- "Zenimax Claims Carmack Stole Oculus VR, Facebook Barks Back".
- App Annie, IDC. "App Annie & IDC Portable Gaming Report Q2 2013: iOS & Google Play Game Revenue 4x Higher Than Gaming-Optimized Handhelds".
- "Sony Interactive Entertainment Merges PlayStation Biz Units". Wired. Retrieved January 26, 2016.
- Gorman, Michael (June 12, 2013). "AMD's Saeid Moshkelani on building custom silicon for PlayStation 4, Xbox One and Wii U". Engadget.
- "Industry Facts". Entertainment Software Association.
- "New Study Finds Video Game Players Are Highly Engaged Politically". Entertainment Software Association.
- Allum Bokhari (September 25, 2014). "#GamerGate – An Issue With Two Sides". TechCrunch. Retrieved September 27, 2014.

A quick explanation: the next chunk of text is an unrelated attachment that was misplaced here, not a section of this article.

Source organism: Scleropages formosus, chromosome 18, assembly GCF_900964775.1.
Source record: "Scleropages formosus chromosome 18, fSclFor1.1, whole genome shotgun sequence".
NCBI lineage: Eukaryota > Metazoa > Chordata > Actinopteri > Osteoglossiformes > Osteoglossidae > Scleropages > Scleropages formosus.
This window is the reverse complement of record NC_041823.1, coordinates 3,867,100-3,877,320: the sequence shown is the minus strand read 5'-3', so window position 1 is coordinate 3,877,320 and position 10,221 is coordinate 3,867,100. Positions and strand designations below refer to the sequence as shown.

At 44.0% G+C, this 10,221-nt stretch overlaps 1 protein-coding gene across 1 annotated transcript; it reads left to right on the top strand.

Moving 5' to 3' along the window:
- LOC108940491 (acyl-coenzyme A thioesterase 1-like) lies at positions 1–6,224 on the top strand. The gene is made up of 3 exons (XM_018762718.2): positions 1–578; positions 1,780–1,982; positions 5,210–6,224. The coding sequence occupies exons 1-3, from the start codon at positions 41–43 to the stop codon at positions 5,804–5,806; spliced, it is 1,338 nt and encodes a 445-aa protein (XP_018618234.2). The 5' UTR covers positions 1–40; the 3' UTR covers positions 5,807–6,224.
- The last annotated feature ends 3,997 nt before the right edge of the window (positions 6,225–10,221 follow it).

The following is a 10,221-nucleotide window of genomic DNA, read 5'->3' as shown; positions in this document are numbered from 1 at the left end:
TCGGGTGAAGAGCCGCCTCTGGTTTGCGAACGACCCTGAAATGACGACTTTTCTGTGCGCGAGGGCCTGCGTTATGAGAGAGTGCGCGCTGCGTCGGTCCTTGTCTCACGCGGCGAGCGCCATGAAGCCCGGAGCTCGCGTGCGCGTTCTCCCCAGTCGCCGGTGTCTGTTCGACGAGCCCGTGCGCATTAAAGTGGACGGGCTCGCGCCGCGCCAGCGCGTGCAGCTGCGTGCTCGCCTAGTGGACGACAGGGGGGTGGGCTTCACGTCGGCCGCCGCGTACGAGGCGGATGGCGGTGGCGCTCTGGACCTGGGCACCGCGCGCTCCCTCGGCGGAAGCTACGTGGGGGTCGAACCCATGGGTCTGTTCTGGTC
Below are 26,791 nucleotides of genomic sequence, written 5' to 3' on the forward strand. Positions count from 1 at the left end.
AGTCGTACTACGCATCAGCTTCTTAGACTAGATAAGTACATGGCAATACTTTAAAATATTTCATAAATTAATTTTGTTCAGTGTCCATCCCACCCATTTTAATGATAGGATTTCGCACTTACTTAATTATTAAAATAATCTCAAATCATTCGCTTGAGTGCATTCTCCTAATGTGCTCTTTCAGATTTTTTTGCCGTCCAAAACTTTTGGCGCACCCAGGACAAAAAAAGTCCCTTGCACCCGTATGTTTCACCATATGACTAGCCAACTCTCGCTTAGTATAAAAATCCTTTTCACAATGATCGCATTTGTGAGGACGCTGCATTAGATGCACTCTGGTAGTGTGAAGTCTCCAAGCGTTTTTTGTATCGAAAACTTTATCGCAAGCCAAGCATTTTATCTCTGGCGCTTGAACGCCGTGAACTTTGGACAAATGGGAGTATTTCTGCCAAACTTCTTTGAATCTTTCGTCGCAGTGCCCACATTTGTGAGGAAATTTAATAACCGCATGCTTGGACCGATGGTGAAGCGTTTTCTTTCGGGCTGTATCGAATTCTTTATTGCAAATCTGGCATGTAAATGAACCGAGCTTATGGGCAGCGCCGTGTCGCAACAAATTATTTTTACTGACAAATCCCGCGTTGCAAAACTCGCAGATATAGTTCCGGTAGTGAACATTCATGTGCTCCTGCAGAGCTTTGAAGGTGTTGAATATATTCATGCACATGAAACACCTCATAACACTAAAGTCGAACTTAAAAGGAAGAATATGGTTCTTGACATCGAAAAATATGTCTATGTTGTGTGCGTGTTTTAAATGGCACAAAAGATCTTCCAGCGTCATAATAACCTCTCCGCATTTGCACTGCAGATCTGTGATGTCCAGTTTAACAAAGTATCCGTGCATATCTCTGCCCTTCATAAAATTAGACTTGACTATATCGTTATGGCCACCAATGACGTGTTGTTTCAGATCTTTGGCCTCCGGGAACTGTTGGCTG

- "The U.S. Now Recognizes eSports Players As Professional Athletes". Forbes.
- "Major League Gaming announces its own arena in Columbus, Ohio". VentureBeat.
- "Illinois university makes League of Legends a varsity sport". Gamasutra.
- University, Stanley J. Baran, Bryant (2014). Introduction to Mass Communication : Media Literacy and Culture (Eighth Edition. ed.). New York: McGraw-Hill. pp. 220–221. ISBN 978-0-07-352621-8.
- University, Stanley J. Baran, Bryant (2014). Introduction to Mass Communication : Media Literacy and Culture (Eighth Edition. ed.). New York: McGraw-Hill. p. 221. ISBN 978-0-07-352621-8.
- University, Stanley J. Baran, Bryant (2014). Introduction to Mass Communication : Media Literacy and Culture (Eighth Edition. ed.). New York: McGraw-Hill. p. 222. ISBN 978-0-07-352621-8.
- Leone, Matt (July 17, 2017). "What it costs to run an independent video game store". Polygon. Retrieved July 17, 2017.
|Look up video game industry in Wiktionary, the free dictionary.|